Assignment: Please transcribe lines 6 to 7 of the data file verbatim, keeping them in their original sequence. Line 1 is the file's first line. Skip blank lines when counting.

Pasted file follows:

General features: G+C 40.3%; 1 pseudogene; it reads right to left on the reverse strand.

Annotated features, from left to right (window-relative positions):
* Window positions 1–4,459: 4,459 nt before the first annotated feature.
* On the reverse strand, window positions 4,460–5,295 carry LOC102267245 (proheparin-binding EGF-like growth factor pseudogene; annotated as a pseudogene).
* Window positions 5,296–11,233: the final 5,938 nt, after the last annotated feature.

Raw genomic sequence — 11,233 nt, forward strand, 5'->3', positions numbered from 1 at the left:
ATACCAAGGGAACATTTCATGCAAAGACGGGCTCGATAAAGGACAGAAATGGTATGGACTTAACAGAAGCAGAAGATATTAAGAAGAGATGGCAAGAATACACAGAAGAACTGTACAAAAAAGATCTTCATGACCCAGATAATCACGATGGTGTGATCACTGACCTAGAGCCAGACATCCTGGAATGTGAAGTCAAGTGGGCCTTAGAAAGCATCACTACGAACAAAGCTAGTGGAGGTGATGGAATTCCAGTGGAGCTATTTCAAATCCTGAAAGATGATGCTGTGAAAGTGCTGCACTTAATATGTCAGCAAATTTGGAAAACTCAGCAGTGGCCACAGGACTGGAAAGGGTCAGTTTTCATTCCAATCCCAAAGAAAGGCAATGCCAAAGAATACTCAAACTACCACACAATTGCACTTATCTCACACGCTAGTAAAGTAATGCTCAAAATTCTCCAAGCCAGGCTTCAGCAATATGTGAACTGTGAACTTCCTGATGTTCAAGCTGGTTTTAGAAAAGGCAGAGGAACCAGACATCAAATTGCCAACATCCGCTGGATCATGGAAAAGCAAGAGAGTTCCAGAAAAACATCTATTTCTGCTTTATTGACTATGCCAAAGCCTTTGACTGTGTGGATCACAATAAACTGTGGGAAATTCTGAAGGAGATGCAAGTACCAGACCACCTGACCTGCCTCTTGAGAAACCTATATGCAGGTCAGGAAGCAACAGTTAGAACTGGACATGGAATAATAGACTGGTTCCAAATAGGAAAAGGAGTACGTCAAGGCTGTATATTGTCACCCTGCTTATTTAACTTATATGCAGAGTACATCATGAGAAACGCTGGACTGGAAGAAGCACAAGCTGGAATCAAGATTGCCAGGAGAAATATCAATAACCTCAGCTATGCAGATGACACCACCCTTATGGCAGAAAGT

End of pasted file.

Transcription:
Raw genomic sequence — 11,233 nt, forward strand, 5'->3', positions numbered from 1 at the left:
ATACCAAGGGAACATTTCATGCAAAGACGGGCTCGATAAAGGACAGAAATGGTATGGACTTAACAGAAGCAGAAGATATTAAGAAGAGATGGCAAGAATACACAGAAGAACTGTACAAAAAAGATCTTCATGACCCAGATAATCACGATGGTGTGATCACTGACCTAGAGCCAGACATCCTGGAATGTGAAGTCAAGTGGGCCTTAGAAAGCATCACTACGAACAAAGCTAGTGGAGGTGATGGAATTCCAGTGGAGCTATTTCAAATCCTGAAAGATGATGCTGTGAAAGTGCTGCACTTAATATGTCAGCAAATTTGGAAAACTCAGCAGTGGCCACAGGACTGGAAAGGGTCAGTTTTCATTCCAATCCCAAAGAAAGGCAATGCCAAAGAATACTCAAACTACCACACAATTGCACTTATCTCACACGCTAGTAAAGTAATGCTCAAAATTCTCCAAGCCAGGCTTCAGCAATATGTGAACTGTGAACTTCCTGATGTTCAAGCTGGTTTTAGAAAAGGCAGAGGAACCAGACATCAAATTGCCAACATCCGCTGGATCATGGAAAAGCAAGAGAGTTCCAGAAAAACATCTATTTCTGCTTTATTGACTATGCCAAAGCCTTTGACTGTGTGGATCACAATAAACTGTGGGAAATTCTGAAGGAGATGCAAGTACCAGACCACCTGACCTGCCTCTTGAGAAACCTATATGCAGGTCAGGAAGCAACAGTTAGAACTGGACATGGAATAATAGACTGGTTCCAAATAGGAAAAGGAGTACGTCAAGGCTGTATATTGTCACCCTGCTTATTTAACTTATATGCAGAGTACATCATGAGAAACGCTGGACTGGAAGAAGCACAAGCTGGAATCAAGATTGCCAGGAGAAATATCAATAACCTCAGCTATGCAGATGACACCACCCTTATGGCAGAAAGT